Wu-Jung Lee grew up in Taiwan feeling landlocked. Though Taiwan is a small island about the size of Maryland, the majority of the population did not visit the ocean or know much about it. This is in sharp contrast to the abundant fishing industry on the island. “One of the sayings in Taiwan is that we are a seafood culture, but not an ocean culture,” says Lee. “Seafood is a big part of the diet, but people don’t always think about where that food comes from.”
The summer after her freshman year at the National Taiwan University, however, that was about to change for Lee. At the time, whale watching was just beginning off the east coast of Taiwan and the government was looking to help boost the burgeoning ecotourism industry by providing money to train interpreters on fishing-vessels-turned-whale-watching boats. Lee signed up. “That was my first time going out on the ocean all the time and learning what was out there,” says Lee. “I may have been out on a boat once before.”
While these boat excursions were meant to find whales and dolphins, they did not always find them. “You need to interpret anything you see,” says Lee, “because you don’t always see dolphins so you talk about waves and clouds.” And so began Lee’s journey learning about the ocean.
During undergraduate, Lee was a double major in Electrical Engineering and Life Science with a Zoology focus and a particular interest in signal processing. “I wanted to do something where I could combine signal processing and something about the ocean and biology together,” says Lee. “So acoustic analysis and bio-acoustics seemed a good fit.” Except that no one in Taiwan was working on that type of analysis.
Moving half way across the Pacific, Lee took up an internship at the University of Hawaii working to analyze the songs of humpback whales and the echolocation clicks of dolphins. This internship provided Lee with her first experience working in acoustics and as she says – “Everything went from there.”
After completing her internship, Lee continued her journey east to Massachusetts to complete a PhD in the Massachusetts Institute of Technology (MIT) – Woods Hole Oceanographic Institution (WHOI) joint program in Applied Ocean Science and Engineering. Her PhD focused on developing active acoustic techniques to observe marine organisms. Her interdisciplinary focus meant that she also had an “interesting co-advising situation” with three advisors – two physicists and one whale biologist.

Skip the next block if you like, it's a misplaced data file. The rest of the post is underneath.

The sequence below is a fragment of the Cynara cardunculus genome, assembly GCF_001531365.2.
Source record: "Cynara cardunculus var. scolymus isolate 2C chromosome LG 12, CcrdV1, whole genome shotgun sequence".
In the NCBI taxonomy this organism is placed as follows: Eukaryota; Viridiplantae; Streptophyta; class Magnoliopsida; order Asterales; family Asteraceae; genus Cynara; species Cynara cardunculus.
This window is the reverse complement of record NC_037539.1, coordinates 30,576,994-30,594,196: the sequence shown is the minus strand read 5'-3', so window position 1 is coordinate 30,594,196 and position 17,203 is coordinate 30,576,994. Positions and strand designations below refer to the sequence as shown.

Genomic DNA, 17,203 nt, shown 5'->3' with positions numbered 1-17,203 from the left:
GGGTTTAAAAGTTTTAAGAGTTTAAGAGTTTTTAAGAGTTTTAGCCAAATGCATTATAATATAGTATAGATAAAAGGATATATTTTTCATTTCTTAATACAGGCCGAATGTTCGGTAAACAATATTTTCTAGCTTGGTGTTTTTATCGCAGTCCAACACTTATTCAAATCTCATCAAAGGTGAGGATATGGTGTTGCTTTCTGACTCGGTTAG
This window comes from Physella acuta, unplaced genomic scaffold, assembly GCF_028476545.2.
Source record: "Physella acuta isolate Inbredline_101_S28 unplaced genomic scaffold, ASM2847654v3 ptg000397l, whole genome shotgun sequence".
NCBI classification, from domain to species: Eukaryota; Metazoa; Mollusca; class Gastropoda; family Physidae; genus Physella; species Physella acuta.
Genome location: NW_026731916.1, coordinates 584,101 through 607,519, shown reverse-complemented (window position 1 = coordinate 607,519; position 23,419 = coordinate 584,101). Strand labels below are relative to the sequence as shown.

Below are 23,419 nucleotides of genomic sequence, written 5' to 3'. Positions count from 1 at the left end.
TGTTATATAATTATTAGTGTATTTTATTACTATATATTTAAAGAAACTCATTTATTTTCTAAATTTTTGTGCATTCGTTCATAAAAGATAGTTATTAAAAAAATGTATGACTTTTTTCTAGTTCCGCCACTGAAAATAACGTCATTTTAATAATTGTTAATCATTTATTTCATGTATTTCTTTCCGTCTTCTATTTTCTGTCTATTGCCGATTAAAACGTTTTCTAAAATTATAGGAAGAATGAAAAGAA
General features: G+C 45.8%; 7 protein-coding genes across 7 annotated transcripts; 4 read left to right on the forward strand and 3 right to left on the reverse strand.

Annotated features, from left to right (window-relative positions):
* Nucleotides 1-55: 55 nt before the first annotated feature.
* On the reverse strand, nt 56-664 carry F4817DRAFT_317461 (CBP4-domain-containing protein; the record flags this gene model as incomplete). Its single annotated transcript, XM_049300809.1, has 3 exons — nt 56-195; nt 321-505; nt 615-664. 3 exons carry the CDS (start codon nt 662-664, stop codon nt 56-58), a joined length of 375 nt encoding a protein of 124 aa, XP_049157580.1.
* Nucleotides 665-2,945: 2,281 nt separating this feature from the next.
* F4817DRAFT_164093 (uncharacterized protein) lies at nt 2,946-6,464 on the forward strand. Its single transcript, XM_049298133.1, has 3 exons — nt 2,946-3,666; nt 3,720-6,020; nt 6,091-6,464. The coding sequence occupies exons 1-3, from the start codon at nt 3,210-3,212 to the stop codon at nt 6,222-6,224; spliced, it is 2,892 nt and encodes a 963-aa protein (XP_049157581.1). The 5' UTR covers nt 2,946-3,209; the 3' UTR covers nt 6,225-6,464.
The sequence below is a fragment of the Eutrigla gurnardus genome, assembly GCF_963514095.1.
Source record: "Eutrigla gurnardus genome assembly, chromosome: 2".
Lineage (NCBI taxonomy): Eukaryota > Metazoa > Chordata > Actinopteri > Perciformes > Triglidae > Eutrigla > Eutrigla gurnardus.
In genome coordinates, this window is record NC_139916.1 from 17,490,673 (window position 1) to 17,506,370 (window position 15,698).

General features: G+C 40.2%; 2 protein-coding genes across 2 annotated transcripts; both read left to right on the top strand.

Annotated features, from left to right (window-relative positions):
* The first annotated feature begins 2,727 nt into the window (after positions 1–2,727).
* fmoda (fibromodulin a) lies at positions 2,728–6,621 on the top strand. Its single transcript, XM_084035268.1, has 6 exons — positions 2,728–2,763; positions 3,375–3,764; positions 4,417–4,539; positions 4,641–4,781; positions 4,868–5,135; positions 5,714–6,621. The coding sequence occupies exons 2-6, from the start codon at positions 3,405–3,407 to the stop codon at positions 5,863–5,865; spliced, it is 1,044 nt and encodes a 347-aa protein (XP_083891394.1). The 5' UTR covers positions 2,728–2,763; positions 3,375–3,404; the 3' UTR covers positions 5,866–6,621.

Using echoes returned from sonar emissions to figure out what is in the ocean is a tricky business, but animals who use echolocation – or biological sonar – to sense the environment and find food had figured it out long ago through millions of years of evolution. Seeking to understand more about the mechanisms behind echolocation by digging into the world of neuroscience, Lee had two choices – stay “underwater” to learn from the sonar of dolphins or try to work with their counterpart in the air. Lee chose the bats.
For the next two and a half years, Lee left the ocean world and worked as a postdoctoral fellow at Johns Hopkins University in their Department of Psychological and Brain Sciences. The bats at the facility were trained to perform different experimental tasks designed to probe their sonar capability and the neural mechanisms behind it. “In a way I was doing the same thing as in the ocean,” says Lee, “because I was trying to learn how the bats use sonar and process information; it’s just the context that changes a little bit.” The result is a section of Lee’s publication list with titles that include – “Tongue-driven sonar beam steering by a lingual echolocating fruit bat.”
After two plus years of bats, Lee missed the ocean and going out to sea, so she took to a postdoctoral fellowship at the University of Washington (UW) Applied Physics Laboratory (APL). It was there that Lee discovered the OOI.